Today, automakers are meeting with President Trump to discuss his administration’s plans to rollback fuel efficiency and emissions standards on light-duty vehicles. Since reports of the proposal first began to leak, we’ve seen a number of statements from automakers claiming that this wasn’t what they asked for. Unfortunately, these statements ring hollow—and their own proposals explain why.
You can’t renegotiate a Faustian bargain
It took just two days after President Trump was elected for the Alliance of Automobile Manufacturers to request that his administration put the brakes on any decision regarding the 2022-2025 standards, fearing that the agency would follow the science and not their wishes to weaken the standards. When EPA moved forward with this decision and correctly determined that automakers could not just meet but exceed the standards, and that these vehicle emissions standards remained appropriate, the Alliance again went to the administration to have the process reversed.
Enlisting an ideological administration to pull back on regulations amounts to a Faustian bargain—when regulations stop being based in scientific rigor and instead are based in political expediency, a technically indefensible proposal like freezing progress at 2020 levels is exactly what you get. This was an entirely foreseeable result, and automakers and their lobbyists are neither so stupid nor naïve as to not see this coming—for them to feign surprise now at the outcome is insulting. Of course, it’s made even worse by the fact that they themselves have been in the driver’s seat as we’ve headed down this road.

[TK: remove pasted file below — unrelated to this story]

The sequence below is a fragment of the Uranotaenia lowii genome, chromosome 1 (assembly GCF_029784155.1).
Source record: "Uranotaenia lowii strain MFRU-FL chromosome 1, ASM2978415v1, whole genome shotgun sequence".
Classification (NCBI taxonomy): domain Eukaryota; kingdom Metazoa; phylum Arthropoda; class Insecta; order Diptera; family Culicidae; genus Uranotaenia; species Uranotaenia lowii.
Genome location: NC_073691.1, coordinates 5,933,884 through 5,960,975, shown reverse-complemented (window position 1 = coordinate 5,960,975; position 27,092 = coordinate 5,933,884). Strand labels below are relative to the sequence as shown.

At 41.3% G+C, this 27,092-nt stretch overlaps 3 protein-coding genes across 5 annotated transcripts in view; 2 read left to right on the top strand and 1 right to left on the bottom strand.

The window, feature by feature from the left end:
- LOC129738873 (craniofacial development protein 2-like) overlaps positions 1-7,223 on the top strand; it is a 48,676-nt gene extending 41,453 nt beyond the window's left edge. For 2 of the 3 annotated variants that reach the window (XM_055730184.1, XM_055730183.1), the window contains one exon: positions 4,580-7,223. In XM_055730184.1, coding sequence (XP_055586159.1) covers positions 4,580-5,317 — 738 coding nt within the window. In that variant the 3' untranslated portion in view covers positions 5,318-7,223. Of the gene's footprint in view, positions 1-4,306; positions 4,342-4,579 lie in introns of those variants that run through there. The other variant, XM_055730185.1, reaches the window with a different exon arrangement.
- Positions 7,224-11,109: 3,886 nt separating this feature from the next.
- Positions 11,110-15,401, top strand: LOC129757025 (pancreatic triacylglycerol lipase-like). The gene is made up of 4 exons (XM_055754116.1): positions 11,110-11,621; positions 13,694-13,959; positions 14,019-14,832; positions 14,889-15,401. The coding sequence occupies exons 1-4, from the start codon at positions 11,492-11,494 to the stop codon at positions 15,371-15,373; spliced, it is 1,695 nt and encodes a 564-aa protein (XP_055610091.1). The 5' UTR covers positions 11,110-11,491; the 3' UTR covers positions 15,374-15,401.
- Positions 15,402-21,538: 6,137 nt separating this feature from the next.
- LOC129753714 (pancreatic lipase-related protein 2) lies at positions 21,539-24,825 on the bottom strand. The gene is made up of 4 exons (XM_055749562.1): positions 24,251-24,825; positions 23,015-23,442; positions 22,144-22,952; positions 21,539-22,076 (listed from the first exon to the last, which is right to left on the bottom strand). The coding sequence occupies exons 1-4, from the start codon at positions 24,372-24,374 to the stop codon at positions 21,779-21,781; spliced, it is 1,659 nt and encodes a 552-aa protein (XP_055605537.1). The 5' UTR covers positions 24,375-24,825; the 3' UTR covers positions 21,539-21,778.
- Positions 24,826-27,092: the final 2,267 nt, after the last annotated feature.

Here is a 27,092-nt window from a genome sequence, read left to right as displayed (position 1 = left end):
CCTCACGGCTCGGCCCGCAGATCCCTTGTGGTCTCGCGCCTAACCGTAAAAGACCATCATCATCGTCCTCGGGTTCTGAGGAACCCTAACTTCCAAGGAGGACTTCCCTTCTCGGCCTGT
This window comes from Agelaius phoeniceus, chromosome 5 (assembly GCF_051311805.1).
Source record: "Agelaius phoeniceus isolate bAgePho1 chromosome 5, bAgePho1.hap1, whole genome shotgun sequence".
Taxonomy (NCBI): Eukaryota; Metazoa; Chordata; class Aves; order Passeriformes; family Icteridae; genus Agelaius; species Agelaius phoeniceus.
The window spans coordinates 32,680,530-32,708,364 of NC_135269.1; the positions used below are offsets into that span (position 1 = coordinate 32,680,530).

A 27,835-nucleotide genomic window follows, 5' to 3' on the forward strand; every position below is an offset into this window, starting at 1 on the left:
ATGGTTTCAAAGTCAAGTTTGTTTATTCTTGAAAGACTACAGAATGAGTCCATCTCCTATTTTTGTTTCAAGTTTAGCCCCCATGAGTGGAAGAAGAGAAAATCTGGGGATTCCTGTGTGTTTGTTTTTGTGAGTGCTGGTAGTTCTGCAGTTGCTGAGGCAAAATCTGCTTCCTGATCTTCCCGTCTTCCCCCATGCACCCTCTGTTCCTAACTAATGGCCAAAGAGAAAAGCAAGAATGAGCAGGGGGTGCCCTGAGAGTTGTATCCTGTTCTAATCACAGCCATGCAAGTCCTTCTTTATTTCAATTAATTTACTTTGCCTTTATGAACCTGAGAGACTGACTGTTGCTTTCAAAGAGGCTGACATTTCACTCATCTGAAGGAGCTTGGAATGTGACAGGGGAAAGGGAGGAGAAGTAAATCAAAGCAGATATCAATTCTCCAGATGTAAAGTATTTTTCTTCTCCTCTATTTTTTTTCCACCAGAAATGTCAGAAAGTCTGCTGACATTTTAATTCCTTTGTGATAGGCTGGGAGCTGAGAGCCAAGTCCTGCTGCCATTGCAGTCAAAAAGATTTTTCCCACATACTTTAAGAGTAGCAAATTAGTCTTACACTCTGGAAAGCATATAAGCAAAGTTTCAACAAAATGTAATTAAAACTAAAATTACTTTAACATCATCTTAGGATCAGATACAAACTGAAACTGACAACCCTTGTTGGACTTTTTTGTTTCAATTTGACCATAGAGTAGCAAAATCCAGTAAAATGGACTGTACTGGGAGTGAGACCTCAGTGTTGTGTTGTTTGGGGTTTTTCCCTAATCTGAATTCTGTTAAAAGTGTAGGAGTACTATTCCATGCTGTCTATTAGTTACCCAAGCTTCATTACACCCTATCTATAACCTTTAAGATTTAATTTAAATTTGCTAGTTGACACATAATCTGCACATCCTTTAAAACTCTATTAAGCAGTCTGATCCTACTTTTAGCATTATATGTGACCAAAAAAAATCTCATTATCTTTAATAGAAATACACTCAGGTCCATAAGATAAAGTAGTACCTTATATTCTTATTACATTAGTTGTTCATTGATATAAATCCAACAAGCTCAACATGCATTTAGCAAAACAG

What the industry has asked for thus far
From the get-go, automakers have been asking for “harmonization” while failing to acknowledge that these requests come at the cost of increased emissions and fuel usage. In fact, in their first letter to the President, they requested that the administration approve a petition that would result in 150 million barrels of additional oil consumption by overcrediting vehicles that had already been sold and adding “flexibilities” to the program that directly undermine the standards.